2. The tumour, and possibly erosion of the ribs, was probably visible on one of the chest x-rays that he would have had to assess how his TB treatment was going.
3. The tumour was quite possibly visible on the initial MRI if anybody had looked at the paraspinal area at the edge of the images. I have often found tumours on scans of various kinds that have been missed because they were slightly away from the anatomical site that the scan was concentrating on (e.g. para-aortic lymph node masses on a lumbar spine MRI).
When I was preparing for my MRCP exam I was taught always to look beyond the obvious when trying to diagnose a problem. Later in my career I would always look carefully at the existing imaging (not just the reports) before ordering further studies.
Unfortunately Pancoast’s tumours are often highly malignant small cell carcinomas, so although they generally respond well to chemotherapy initially, they do very badly in the long term. The histology isn’t mentioned in the abstract in this case study, nor the interval between the two MRI scans, and I can’t find a link to the full paper.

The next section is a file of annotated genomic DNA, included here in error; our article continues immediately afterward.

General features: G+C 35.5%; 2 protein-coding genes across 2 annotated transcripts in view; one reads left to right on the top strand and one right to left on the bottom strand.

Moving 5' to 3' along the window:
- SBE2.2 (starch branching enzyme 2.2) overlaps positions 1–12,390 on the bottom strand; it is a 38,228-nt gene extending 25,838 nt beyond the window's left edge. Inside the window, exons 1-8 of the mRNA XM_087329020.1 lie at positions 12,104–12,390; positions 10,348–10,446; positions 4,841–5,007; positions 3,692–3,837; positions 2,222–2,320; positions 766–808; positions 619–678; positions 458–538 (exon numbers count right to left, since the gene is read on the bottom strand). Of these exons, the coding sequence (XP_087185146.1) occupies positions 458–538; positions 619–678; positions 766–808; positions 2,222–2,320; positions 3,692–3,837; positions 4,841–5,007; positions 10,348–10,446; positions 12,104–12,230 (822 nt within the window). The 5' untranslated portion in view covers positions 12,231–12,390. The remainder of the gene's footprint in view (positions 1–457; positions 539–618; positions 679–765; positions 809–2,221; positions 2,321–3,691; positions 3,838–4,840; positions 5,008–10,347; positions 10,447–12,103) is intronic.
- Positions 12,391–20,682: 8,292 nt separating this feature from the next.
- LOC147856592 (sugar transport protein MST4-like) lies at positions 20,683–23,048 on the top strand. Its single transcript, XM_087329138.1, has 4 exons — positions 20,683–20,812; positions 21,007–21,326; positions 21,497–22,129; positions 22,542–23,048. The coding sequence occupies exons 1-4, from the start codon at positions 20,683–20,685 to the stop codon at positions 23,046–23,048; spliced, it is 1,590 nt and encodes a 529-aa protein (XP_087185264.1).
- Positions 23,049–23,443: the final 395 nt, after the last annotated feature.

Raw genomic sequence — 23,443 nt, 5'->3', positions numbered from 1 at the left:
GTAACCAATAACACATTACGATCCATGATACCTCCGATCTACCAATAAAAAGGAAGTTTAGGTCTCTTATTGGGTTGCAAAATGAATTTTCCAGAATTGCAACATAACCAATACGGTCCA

Case reports are often written as a lesson to other doctors not to get caught out by something that they have never heard of before (although often well-known to other specialists). I wonder who reads the American Journal of Case Reports, therefore. Most doctors tend to concentrate on the literature concerning their own area of specialism, and would otherwise only look at major journals such as The Lancet and the Journal of the American Medical Association.
Full case report
Thank-you for the link.
So it seems it was an adenocarcinoma; they generally do better and these days can be treated with immunotherapy as well.
He initially presented with pain which was disturbing his sleep. This is a very sinister symptom. Cancer pain is always worse at night, whereas pain due to benign causes generally eases somewhat when you settle down to sleep, and is often at its worst first thing in the morning. Surprisingly few doctors know this but I have found it to be a very reliable pointer to what is going on.
Yes, pain worse at night always gets my upmost attention as possible pathology. Covered in my chiropractic classes.